It started when I planted garlic in my front yard. You see, my backyard is full of shade trees, so the only logical place to plant vegetables on my rental property is the front yard. Luckily, I live in a college town, on the student side of the railroad tracks, so ripping up front lawns to grow food goes over well. No homeowner's association is going to be suing me.
When you grow vegetables in your front yard, though, your gardening is on display for the whole neighborhood. This openness, this crack of vulnerability, has created a space for me to build bonds, to build my little community. People walking by stop to chat about vegetables, about a favorite grandma/uncle/cousin who used to garden. People stop to ask questions about what is growing or want advice about how to grow their own. Friendships, like the plants, are nurtured in this green, growing space between my front door and the sidewalk.
In the fourth grade reading classes I teach this summer, we read The Cricket in Times Square. This classic children's novel is all about forming unlikely friendships. In one class period, I ask students how did you meet one of your friends? Then, I share this story.
One day Chen, who lives in my neighborhood walked by my house and saw my garden. "Very nice garden," he said. The next day he walked by again and this time he noticed the garlic growing in my yard. "No can buy here," he said pointing to the garlic. "We have in China, but you can't buy it here in the stores." The garlic was young, still green. It was the size of gigantic scallions. The bulbs hadn't formed yet. He was so interested in the garden, I gave him a tour (it's not hard to convince a gardener to show off her labors.) I also sent him home with a bag of green garlic.
A few days later, Chen was back with his friend Lan. They stopped by on their evening walk to admire my garden. Perhaps it reminded them of China, or perhaps they, like me, have a passionate love for all vegetables. From this, a friendship was formed as we began talking about food. It was decided that Chen would teach me to make Chinese style noodles.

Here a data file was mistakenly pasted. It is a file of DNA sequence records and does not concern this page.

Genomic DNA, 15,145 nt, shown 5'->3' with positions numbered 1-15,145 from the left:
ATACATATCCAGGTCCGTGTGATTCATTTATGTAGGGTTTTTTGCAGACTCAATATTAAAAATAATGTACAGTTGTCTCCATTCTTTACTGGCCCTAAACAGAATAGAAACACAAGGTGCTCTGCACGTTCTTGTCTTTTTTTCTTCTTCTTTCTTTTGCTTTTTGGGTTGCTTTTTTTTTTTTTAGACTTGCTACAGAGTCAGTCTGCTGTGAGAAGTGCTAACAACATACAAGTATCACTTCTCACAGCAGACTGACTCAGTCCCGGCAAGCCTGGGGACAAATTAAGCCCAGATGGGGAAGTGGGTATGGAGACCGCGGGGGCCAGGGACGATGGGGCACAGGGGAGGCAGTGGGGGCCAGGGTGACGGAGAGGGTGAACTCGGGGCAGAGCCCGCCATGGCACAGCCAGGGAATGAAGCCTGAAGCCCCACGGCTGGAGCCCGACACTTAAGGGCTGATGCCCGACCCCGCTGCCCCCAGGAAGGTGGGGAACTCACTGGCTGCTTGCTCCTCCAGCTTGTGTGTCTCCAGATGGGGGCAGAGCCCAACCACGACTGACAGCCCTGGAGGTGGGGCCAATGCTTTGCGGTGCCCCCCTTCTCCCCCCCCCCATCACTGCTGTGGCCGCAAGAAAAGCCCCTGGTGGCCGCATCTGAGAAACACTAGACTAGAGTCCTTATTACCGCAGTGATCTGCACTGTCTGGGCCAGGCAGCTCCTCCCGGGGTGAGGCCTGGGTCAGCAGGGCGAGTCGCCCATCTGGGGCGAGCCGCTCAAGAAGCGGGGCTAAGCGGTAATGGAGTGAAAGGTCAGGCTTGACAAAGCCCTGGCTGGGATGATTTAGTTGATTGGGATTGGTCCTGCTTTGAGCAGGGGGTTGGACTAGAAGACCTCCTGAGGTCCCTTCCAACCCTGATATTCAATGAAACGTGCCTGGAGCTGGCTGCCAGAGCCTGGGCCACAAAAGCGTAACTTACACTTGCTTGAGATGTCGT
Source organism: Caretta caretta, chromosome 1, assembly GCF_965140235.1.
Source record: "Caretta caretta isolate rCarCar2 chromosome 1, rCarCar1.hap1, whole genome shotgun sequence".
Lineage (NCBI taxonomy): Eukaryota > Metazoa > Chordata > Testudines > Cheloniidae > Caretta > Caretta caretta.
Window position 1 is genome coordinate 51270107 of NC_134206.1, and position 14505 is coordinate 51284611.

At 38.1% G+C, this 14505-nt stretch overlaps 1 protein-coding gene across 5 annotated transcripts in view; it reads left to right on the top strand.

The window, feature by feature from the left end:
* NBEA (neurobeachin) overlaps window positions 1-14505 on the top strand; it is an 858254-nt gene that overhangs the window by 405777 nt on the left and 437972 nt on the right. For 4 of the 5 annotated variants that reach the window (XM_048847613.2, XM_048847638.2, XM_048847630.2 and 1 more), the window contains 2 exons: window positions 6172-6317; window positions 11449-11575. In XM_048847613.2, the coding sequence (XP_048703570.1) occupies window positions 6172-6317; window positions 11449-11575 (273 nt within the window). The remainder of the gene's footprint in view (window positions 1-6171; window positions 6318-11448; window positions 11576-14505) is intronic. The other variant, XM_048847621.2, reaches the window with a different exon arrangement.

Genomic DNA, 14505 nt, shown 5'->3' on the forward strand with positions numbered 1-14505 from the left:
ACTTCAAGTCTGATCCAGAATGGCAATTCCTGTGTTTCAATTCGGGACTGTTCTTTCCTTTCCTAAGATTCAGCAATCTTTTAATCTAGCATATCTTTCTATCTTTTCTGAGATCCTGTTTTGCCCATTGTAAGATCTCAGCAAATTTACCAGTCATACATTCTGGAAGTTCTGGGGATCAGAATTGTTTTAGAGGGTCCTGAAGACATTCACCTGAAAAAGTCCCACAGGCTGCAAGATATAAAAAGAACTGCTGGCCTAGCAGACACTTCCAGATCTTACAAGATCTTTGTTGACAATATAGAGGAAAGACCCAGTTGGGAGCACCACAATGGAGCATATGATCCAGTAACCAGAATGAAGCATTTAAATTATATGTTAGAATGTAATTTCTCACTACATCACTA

From my garden, I have harvested an unexpected and delightful new friendship with two generous fellow food lovers. This week I spent an afternoon with Chen and Lan making Chinese noodles (will post the details soon) and drinking tea. And, if you've read The Cricket in Times Square, know that I was in as much awe over the Chinese food Lan and Chen made for me as Mario was when he and Chester Cricket visit Sai Fong for dinner! I'm sure this is just the beginning of the many food adventures we'll share together. All of this came from a few cloves of garlic and some vegetables seeds planted where most people just have lawns.
I started my garden because I care deeply about the food I eat. I want my food to be organic, not grown with dangerous chemicals that could harm me or the animals, soil, air, and water around me. And I don't want my food to have traveled more miles than I have in the past week. I want food that is fresh, flavorful, and fits my budget. I want the pride that comes with turning a seed into a carrot or watermelon. I want to be outside and watch how the garden unfolds, grows, changes, and dies a little bit each day. I wanted all of these things when I began this garden this spring, but I didn't realize that I would get so much more than that.
This garden has rooted me, quite literally, in place. I have met my neighbors and have had meaningful exchanges because of this garden. I have built a small community of food lovers, gardeners, and curious passerbys because of a shared interest in this garden. I have inspired neighbors to plant a few vegetables of their own. And, I've had the opportunity to share the bounty of the garden. As it produces copious vegetables, I am delighted to pass the abundance forward.
Sure, it's just a vegetable garden, but it's also a whole lot more.